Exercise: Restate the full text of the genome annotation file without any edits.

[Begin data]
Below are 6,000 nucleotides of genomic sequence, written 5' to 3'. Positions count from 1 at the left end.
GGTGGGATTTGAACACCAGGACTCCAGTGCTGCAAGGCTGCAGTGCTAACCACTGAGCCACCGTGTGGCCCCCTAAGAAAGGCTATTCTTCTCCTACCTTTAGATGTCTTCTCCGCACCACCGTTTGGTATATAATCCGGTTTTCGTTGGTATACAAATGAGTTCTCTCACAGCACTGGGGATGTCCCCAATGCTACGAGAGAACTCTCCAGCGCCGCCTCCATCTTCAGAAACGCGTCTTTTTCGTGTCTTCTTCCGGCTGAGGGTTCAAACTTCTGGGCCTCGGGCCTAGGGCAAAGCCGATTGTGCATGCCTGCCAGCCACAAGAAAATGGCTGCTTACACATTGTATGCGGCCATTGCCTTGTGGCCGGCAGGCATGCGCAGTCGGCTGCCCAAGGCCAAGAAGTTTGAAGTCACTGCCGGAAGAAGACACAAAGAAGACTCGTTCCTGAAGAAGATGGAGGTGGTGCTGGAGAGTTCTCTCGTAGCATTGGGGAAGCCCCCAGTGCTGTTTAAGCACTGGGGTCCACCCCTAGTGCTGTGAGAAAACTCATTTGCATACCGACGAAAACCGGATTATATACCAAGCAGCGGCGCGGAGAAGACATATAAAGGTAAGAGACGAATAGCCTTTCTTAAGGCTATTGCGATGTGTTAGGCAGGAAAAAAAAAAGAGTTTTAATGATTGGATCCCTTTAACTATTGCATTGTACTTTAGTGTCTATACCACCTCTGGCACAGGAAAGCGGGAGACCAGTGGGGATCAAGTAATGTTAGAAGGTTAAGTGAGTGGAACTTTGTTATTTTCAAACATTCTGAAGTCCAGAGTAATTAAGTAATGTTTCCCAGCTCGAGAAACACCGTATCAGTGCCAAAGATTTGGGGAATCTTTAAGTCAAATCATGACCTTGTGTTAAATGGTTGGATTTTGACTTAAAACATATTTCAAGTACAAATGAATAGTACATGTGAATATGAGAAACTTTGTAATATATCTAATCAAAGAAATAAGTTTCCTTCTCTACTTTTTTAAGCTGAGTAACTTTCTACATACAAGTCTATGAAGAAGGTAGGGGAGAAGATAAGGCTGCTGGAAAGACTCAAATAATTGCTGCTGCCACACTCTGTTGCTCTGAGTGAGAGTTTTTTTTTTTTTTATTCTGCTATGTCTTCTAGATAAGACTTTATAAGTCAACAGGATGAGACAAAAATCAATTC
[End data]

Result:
Below are 6,000 nucleotides of genomic sequence, written 5' to 3'. Positions count from 1 at the left end.
GGTGGGATTTGAACACCAGGACTCCAGTGCTGCAAGGCTGCAGTGCTAACCACTGAGCCACCGTGTGGCCCCCTAAGAAAGGCTATTCTTCTCCTACCTTTAGATGTCTTCTCCGCACCACCGTTTGGTATATAATCCGGTTTTCGTTGGTATACAAATGAGTTCTCTCACAGCACTGGGGATGTCCCCAATGCTACGAGAGAACTCTCCAGCGCCGCCTCCATCTTCAGAAACGCGTCTTTTTCGTGTCTTCTTCCGGCTGAGGGTTCAAACTTCTGGGCCTCGGGCCTAGGGCAAAGCCGATTGTGCATGCCTGCCAGCCACAAGAAAATGGCTGCTTACACATTGTATGCGGCCATTGCCTTGTGGCCGGCAGGCATGCGCAGTCGGCTGCCCAAGGCCAAGAAGTTTGAAGTCACTGCCGGAAGAAGACACAAAGAAGACTCGTTCCTGAAGAAGATGGAGGTGGTGCTGGAGAGTTCTCTCGTAGCATTGGGGAAGCCCCCAGTGCTGTTTAAGCACTGGGGTCCACCCCTAGTGCTGTGAGAAAACTCATTTGCATACCGACGAAAACCGGATTATATACCAAGCAGCGGCGCGGAGAAGACATATAAAGGTAAGAGACGAATAGCCTTTCTTAAGGCTATTGCGATGTGTTAGGCAGGAAAAAAAAAAGAGTTTTAATGATTGGATCCCTTTAACTATTGCATTGTACTTTAGTGTCTATACCACCTCTGGCACAGGAAAGCGGGAGACCAGTGGGGATCAAGTAATGTTAGAAGGTTAAGTGAGTGGAACTTTGTTATTTTCAAACATTCTGAAGTCCAGAGTAATTAAGTAATGTTTCCCAGCTCGAGAAACACCGTATCAGTGCCAAAGATTTGGGGAATCTTTAAGTCAAATCATGACCTTGTGTTAAATGGTTGGATTTTGACTTAAAACATATTTCAAGTACAAATGAATAGTACATGTGAATATGAGAAACTTTGTAATATATCTAATCAAAGAAATAAGTTTCCTTCTCTACTTTTTTAAGCTGAGTAACTTTCTACATACAAGTCTATGAAGAAGGTAGGGGAGAAGATAAGGCTGCTGGAAAGACTCAAATAATTGCTGCTGCCACACTCTGTTGCTCTGAGTGAGAGTTTTTTTTTTTTTTATTCTGCTATGTCTTCTAGATAAGACTTTATAAGTCAACAGGATGAGACAAAAATCAATTC